Elisabeth Braw, Senior Fellow at the American Enterprise Institute, discusses the findings of her latest RUSI Emerging Insights paper.
The use of ride-share apps has skyrocketed in the past few years. Today, ride-share firms are a standard part of life in cities around the world. The rapid advance of this new form of transportation has led to concerns about passengers’ physical safety. A new Emerging Insights paper brings attention to another potential risk factor: the apps’ significant collection of riders’ personal data. Because such data provides a highly detailed picture of riders’ activities, it could pose a national security risk.
The report finds that ride-share apps’ collection of data poses a temptation in liberal democracies, where hacks of such data storage cannot be fully prevented. The availability of the data, however, poses a far more significant risk in authoritarian countries. Regimes can use such data to spy on their own citizens, and more technologically advanced ones – primarily China – can use it to map the lives of individuals and population groups in other countries. The latter risk has increased as a result of the Chinese government’s crackdown on the country’s technology sector.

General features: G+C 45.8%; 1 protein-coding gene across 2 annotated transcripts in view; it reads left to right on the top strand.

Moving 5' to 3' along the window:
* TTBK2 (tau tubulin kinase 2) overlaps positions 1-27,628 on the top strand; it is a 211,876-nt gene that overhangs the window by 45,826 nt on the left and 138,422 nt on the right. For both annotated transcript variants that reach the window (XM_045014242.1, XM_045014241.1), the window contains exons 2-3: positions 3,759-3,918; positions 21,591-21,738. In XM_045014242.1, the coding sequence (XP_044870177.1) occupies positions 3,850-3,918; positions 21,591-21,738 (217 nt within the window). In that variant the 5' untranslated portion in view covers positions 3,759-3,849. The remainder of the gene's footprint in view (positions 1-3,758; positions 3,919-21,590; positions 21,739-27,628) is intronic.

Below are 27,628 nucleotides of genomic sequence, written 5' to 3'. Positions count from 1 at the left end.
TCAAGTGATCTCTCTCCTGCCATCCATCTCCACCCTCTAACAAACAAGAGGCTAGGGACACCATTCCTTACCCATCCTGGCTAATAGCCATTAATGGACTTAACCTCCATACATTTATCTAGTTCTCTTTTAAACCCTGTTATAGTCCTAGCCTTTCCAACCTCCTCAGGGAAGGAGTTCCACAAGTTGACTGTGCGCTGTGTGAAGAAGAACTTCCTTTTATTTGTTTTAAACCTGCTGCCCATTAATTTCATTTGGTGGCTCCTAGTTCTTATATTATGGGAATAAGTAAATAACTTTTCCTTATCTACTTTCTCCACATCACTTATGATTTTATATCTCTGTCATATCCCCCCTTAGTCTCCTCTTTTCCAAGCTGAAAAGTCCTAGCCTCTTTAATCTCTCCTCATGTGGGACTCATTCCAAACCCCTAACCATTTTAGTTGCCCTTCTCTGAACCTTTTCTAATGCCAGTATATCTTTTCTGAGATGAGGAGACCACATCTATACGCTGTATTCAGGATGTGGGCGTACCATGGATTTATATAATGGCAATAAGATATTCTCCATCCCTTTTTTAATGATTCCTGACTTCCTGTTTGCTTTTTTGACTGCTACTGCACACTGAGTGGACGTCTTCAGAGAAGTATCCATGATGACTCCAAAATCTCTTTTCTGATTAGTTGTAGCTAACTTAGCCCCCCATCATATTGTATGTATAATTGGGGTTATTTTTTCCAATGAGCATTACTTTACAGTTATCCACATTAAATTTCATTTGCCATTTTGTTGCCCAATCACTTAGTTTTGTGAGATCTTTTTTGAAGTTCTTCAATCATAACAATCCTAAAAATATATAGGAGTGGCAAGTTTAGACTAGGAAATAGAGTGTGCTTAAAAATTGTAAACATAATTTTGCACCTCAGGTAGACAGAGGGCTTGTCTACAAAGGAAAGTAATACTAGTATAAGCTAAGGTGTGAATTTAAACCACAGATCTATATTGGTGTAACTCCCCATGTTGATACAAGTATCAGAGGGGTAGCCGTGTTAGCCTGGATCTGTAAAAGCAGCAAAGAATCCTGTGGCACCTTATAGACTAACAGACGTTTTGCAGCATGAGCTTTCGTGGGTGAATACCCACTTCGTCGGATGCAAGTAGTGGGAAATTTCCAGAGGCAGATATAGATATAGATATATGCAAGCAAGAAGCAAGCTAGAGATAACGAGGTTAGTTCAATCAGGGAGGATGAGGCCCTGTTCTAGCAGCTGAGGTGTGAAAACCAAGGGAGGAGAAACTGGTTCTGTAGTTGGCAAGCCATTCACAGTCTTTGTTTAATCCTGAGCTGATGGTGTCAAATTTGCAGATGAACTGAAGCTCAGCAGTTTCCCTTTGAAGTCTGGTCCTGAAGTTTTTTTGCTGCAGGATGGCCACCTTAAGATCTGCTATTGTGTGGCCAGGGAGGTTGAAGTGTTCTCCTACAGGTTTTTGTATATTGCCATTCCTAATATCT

The event is chaired by Sally Walker, former Director Cyber at GCHQ.
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